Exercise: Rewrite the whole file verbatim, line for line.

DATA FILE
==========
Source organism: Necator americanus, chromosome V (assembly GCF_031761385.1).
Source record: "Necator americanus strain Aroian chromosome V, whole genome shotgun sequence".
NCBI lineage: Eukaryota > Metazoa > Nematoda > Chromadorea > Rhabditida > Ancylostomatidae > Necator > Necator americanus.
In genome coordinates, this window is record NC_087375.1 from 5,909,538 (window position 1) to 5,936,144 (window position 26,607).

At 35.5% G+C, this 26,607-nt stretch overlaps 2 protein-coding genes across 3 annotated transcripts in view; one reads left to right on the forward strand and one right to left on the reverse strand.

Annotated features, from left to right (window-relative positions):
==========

Source organism: Necator americanus, chromosome V (assembly GCF_031761385.1).
Source record: "Necator americanus strain Aroian chromosome V, whole genome shotgun sequence".
NCBI lineage: Eukaryota > Metazoa > Nematoda > Chromadorea > Rhabditida > Ancylostomatidae > Necator > Necator americanus.
In genome coordinates, this window is record NC_087375.1 from 5,909,538 (window position 1) to 5,936,144 (window position 26,607).

At 35.5% G+C, this 26,607-nt stretch overlaps 2 protein-coding genes across 3 annotated transcripts in view; one reads left to right on the forward strand and one right to left on the reverse strand.

Annotated features, from left to right (window-relative positions):